Julie and I had a lovely lunch, and then walked back down the street toward the lady's shop.  On the sidewalk outside the door was a quilt rack.  We stopped.

A quilt rack. Too funny.  Julie reached over and looked at the price tag, then turned to me. "Do you like this? Could you find a place for it?"

I thought a minute. "Actually, yes. I could put it in the dining room, right underneath the spot where my sampler quilt usually hangs."

"Would it be in the way?" Julie asked.

Mentally I measured the rack, and thought about that wall in the dining room. "No. It would fit perfectly."

"Good," Julie replied, picking up the rack, and carrying it into the shop. "Happy Birthday."

(That's her quilt, What Matters Most on the front, and my sampler quilt, Letters From Home behind it. The Black Crayons quilt is behind that. I'll show Julie's quilt to my students in July, since it has butterflies, birds, asterisk flowers and hearts on it, then send it back to her when the class is over.)

About AQS Chattanooga, no, I will not be traveling to visit The Black Box at the show. If you go to the show and see my quilt, send me a picture and tell me what you think. Julie's See Rock City quilt will be there too.

Sunday, June 29, 2014

Portrait of a Chicken (or two or three..)

My very tall nephew helped me hang "Too Much Chicken" on the fence at the local playground so I could take some pictures.

btw, The Black Box has been accepted into the AQS show in Chattanooga. Here's the list of all the quilters whose work will be on display.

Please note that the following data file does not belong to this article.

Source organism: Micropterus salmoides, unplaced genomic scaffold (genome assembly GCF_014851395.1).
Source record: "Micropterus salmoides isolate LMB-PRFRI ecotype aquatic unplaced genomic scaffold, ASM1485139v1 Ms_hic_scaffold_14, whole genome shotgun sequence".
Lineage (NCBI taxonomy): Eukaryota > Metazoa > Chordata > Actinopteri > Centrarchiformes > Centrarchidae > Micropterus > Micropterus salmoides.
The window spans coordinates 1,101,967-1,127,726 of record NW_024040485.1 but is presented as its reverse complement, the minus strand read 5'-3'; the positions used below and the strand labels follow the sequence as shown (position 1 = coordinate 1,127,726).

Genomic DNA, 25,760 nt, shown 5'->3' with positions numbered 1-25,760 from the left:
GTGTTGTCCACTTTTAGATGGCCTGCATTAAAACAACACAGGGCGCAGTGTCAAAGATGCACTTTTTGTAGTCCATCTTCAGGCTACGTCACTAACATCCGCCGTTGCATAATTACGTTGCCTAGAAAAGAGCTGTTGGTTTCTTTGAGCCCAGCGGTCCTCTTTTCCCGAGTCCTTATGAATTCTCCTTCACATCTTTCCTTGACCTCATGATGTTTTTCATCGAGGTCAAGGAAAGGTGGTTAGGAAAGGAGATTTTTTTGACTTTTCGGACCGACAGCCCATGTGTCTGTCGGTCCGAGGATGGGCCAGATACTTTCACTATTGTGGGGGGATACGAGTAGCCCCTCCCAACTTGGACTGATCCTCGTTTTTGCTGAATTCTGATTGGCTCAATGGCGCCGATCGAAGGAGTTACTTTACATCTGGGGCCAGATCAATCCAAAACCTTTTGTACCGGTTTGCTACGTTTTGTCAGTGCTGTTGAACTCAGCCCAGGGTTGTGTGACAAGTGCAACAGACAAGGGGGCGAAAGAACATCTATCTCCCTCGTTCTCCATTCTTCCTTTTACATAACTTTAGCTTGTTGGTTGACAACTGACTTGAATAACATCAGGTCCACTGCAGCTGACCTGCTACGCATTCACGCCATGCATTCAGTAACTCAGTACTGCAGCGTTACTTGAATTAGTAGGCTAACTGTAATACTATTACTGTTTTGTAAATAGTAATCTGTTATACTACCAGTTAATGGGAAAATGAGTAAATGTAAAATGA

Saturday, June 28, 2014

Life Is 'Tweet!

It's officially a flimsy! And it has a name, "Life is 'Tweet!"

It is 40-1/2" x 47-1/2" (102.8 cm x 120.6 cm)

I'll take a picture of it outside tomorrow.

Thursday, June 26, 2014

Almost a Flimsy

It's almost a flimsy. Everything is sewn together. I need to add a couple of inches of WOW all around, and then square it off and it will be Finito.  

Julie suggests I keep unquilted flimsies around to show my students. She says that it's helpful for students to see how my work is put together. They can see that when they look at the wrong side of my quilts. This won't get quilted until my class is over.

I cannot tell you how happy I will be when this thing is off my design wall. It has been bugging me for some time.

(BTW, the top edge of the quilt looks wobbly because it is on the bias, and I've stay stitched the edge to keep it from stretching. It does look funny, but once I sew the border strips on, it will be fine.)

Wednesday, June 25, 2014

Asterisks, Front and Back

I am sewing the asterisks together, and since they are arranged any which way, sewing them together is pretty interesting. I try to visualize how to sew them together without sewing into corners. First I trim the edges of the asterisks straight, and I usually add a chunk of background WOW fabric to one side, then put it up on the design wall to figure out where the next piece goes, and keep going from there. I don't usually end up with "exactly" what was on the design wall, but as long as I have a photo to guide me (hint hint: use your phone to take photos for reference) I'm in good shape.

 I'm not done. I still have to add one asterisk in the upper right hand corner, and I have to sew two more to the left side.

In these photos you can tell I use WOWs interchangeably. I like the variation they provide. I like the way the light hits them differently. Whenever I go fabric shopping I always buy about five or six WOWs in half yard pieces.

Here's what the panel looks like from the wrong side.

How do I get it to look this nice? I press the crap out of stuff, and I use steam. After I press, or before I sew one piece to another, I trim the edge to make sure it is straight. When I sew I pin the pieces together.

Julie watched me when she was here. "I pin stuff," I told her as I was getting ready to sew something together.

"You use a lot of pins," she said.

I shrugged. "Whatever. It works for me."

At any rate, the backs of each and every quilt I make look as nice as the back of the asterisks you see above.